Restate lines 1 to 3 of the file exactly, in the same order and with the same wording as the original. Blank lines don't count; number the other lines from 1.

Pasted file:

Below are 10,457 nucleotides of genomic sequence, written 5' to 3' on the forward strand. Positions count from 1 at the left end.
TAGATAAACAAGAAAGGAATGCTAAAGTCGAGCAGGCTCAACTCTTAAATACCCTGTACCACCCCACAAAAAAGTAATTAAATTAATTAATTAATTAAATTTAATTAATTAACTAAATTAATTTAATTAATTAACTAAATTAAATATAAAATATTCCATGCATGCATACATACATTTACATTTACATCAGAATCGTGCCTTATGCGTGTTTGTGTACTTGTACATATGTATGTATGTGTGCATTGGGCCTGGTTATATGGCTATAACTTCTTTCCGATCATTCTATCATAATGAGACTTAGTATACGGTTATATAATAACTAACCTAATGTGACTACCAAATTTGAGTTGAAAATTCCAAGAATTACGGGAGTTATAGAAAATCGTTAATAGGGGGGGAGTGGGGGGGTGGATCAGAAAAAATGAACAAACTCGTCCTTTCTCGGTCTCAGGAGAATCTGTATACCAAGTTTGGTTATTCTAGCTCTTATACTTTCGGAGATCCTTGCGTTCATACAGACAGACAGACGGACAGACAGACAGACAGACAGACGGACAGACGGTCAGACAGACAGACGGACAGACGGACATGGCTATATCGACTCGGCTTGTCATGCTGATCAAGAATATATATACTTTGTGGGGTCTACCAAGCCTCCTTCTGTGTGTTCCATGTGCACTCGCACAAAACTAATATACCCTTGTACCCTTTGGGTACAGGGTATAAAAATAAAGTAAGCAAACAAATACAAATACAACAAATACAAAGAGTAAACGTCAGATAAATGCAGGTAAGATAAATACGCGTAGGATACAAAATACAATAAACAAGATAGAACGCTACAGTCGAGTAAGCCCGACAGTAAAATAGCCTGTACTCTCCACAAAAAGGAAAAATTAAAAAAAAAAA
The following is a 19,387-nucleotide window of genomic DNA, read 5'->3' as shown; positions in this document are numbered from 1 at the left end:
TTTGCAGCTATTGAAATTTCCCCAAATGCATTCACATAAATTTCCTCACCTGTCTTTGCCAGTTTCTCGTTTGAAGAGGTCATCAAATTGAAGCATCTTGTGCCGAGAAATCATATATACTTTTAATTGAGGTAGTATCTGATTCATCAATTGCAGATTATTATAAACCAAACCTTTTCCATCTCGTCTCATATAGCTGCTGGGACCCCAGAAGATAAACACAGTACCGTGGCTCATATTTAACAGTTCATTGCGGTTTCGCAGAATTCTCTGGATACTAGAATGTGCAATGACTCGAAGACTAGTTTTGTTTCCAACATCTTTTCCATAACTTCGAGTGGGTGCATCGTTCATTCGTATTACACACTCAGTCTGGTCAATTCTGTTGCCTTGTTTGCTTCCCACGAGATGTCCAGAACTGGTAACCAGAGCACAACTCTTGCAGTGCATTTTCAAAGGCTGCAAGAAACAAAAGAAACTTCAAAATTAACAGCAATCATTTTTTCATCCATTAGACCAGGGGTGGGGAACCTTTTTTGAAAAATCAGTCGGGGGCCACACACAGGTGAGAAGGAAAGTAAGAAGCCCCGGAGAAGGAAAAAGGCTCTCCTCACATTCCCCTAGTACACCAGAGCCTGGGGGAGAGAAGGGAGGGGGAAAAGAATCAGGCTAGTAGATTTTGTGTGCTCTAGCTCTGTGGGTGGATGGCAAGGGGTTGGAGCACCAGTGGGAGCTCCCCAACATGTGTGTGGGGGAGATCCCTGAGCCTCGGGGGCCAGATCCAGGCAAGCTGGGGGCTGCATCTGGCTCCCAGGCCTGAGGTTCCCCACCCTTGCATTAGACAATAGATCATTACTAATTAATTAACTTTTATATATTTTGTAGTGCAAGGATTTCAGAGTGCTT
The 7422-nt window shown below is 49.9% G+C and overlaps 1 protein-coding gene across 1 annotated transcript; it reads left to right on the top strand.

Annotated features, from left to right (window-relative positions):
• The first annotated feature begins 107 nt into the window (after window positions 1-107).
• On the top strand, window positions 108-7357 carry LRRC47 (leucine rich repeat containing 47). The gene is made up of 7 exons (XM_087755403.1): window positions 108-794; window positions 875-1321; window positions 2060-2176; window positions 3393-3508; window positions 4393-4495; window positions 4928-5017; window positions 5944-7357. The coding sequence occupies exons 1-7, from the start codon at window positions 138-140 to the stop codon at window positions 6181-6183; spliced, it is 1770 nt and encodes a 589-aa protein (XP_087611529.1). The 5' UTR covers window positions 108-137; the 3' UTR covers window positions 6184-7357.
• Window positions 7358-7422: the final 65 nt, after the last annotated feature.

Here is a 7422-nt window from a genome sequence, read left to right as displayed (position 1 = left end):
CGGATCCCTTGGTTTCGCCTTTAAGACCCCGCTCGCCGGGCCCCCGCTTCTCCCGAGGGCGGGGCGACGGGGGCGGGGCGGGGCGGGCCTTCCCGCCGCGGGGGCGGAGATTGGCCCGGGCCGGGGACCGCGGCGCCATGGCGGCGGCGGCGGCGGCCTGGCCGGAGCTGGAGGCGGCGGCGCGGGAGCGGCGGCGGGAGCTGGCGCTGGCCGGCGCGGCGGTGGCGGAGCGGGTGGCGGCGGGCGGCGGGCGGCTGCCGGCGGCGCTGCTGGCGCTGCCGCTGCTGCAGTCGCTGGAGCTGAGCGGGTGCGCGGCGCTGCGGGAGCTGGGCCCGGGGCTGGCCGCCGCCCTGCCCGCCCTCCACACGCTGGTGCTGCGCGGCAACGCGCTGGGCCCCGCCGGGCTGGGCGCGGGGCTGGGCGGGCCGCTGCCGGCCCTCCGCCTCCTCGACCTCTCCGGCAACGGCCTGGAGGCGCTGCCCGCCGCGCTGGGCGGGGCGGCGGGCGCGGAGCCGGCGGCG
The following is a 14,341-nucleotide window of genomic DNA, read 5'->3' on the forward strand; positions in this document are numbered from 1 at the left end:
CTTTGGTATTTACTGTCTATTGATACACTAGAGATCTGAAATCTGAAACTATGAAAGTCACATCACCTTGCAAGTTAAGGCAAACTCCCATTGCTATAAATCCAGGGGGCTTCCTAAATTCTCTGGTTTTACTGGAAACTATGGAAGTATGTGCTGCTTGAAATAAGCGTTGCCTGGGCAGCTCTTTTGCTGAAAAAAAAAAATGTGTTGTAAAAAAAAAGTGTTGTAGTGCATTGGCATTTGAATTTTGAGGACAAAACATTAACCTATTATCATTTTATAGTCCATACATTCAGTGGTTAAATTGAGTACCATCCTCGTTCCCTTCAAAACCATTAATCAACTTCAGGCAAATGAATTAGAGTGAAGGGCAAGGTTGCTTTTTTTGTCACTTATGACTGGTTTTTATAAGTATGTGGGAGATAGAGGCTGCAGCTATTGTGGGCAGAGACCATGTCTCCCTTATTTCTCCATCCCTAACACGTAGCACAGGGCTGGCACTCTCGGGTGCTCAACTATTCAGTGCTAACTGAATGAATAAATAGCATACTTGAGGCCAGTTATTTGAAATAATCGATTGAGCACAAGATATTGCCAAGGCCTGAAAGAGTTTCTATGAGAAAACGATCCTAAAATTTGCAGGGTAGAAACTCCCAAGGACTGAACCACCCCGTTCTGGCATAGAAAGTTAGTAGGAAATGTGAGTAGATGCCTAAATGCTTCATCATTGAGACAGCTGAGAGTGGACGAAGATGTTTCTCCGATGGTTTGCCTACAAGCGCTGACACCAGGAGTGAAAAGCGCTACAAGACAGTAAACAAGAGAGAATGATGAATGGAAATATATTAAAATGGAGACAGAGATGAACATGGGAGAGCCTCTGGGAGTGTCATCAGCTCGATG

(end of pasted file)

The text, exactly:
Below are 10,457 nucleotides of genomic sequence, written 5' to 3' on the forward strand. Positions count from 1 at the left end.
TAGATAAACAAGAAAGGAATGCTAAAGTCGAGCAGGCTCAACTCTTAAATACCCTGTACCACCCCACAAAAAAGTAATTAAATTAATTAATTAATTAAATTTAATTAATTAACTAAATTAATTTAATTAATTAACTAAATTAAATATAAAATATTCCATGCATGCATACATACATTTACATTTACATCAGAATCGTGCCTTATGCGTGTTTGTGTACTTGTACATATGTATGTATGTGTGCATTGGGCCTGGTTATATGGCTATAACTTCTTTCCGATCATTCTATCATAATGAGACTTAGTATACGGTTATATAATAACTAACCTAATGTGACTACCAAATTTGAGTTGAAAATTCCAAGAATTACGGGAGTTATAGAAAATCGTTAATAGGGGGGGAGTGGGGGGGTGGATCAGAAAAAATGAACAAACTCGTCCTTTCTCGGTCTCAGGAGAATCTGTATACCAAGTTTGGTTATTCTAGCTCTTATACTTTCGGAGATCCTTGCGTTCATACAGACAGACAGACGGACAGACAGACAGACAGACAGACGGACAGACGGTCAGACAGACAGACGGACAGACGGACATGGCTATATCGACTCGGCTTGTCATGCTGATCAAGAATATATATACTTTGTGGGGTCTACCAAGCCTCCTTCTGTGTGTTCCATGTGCACTCGCACAAAACTAATATACCCTTGTACCCTTTGGGTACAGGGTATAAAAATAAAGTAAGCAAACAAATACAAATACAACAAATACAAAGAGTAAACGTCAGATAAATGCAGGTAAGATAAATACGCGTAGGATACAAAATACAATAAACAAGATAGAACGCTACAGTCGAGTAAGCCCGACAGTAAAATAGCCTGTACTCTCCACAAAAAGGAAAAATTAAAAAAAAAAA
The following is a 19,387-nucleotide window of genomic DNA, read 5'->3' as shown; positions in this document are numbered from 1 at the left end: